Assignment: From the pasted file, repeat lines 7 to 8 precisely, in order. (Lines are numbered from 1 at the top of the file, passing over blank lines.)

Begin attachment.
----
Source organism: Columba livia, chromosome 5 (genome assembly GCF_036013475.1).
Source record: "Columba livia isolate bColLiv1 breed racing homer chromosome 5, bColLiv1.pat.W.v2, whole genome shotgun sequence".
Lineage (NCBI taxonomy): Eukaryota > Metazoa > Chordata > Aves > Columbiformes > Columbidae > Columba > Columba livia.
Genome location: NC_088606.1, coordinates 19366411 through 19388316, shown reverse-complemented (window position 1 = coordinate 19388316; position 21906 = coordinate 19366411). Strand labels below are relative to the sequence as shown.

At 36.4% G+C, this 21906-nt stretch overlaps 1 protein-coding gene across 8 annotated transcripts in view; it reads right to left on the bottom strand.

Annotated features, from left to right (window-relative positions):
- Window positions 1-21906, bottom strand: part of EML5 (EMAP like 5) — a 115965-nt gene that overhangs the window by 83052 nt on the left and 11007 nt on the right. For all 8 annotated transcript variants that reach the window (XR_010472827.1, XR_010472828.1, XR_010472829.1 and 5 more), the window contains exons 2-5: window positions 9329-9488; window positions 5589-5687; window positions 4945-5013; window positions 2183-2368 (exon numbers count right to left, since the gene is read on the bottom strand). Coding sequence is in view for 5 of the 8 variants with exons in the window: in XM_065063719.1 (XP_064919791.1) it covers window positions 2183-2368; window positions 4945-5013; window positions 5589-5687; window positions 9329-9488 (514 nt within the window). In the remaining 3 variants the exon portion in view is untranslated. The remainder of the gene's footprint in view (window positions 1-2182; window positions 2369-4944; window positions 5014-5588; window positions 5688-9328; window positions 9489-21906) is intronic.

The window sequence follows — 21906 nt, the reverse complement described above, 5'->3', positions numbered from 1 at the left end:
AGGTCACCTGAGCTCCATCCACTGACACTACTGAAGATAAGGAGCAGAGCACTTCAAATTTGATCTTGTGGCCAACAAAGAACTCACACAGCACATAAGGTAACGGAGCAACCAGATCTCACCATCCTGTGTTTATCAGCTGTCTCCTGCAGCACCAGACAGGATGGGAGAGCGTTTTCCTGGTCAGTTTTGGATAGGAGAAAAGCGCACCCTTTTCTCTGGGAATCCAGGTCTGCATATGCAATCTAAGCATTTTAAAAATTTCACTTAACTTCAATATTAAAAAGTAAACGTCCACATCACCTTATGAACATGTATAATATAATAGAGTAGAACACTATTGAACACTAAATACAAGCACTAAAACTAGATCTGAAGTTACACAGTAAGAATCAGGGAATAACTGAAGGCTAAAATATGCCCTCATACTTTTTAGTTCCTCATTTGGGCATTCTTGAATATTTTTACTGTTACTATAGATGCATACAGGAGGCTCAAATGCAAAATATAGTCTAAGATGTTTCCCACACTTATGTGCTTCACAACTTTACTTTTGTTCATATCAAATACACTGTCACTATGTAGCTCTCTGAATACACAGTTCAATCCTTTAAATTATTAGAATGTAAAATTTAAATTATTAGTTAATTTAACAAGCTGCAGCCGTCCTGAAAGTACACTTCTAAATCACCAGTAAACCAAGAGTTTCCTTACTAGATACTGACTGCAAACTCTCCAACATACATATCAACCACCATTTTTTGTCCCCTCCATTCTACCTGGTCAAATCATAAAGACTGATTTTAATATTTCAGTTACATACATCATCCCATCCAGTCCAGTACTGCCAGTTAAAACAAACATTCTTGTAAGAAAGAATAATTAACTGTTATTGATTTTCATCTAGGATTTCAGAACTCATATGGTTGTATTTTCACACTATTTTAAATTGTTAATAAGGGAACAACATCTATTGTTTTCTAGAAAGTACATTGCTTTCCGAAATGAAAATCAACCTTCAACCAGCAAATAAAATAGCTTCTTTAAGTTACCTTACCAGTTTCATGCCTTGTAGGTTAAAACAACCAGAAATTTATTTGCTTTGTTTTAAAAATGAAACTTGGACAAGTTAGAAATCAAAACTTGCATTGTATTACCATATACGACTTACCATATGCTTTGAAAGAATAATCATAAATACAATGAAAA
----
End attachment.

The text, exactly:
- Window positions 1-21906, bottom strand: part of EML5 (EMAP like 5) — a 115965-nt gene that overhangs the window by 83052 nt on the left and 11007 nt on the right. For all 8 annotated transcript variants that reach the window (XR_010472827.1, XR_010472828.1, XR_010472829.1 and 5 more), the window contains exons 2-5: window positions 9329-9488; window positions 5589-5687; window positions 4945-5013; window positions 2183-2368 (exon numbers count right to left, since the gene is read on the bottom strand). Coding sequence is in view for 5 of the 8 variants with exons in the window: in XM_065063719.1 (XP_064919791.1) it covers window positions 2183-2368; window positions 4945-5013; window positions 5589-5687; window positions 9329-9488 (514 nt within the window). In the remaining 3 variants the exon portion in view is untranslated. The remainder of the gene's footprint in view (window positions 1-2182; window positions 2369-4944; window positions 5014-5588; window positions 5688-9328; window positions 9489-21906) is intronic.

The window sequence follows — 21906 nt, the reverse complement described above, 5'->3', positions numbered from 1 at the left end: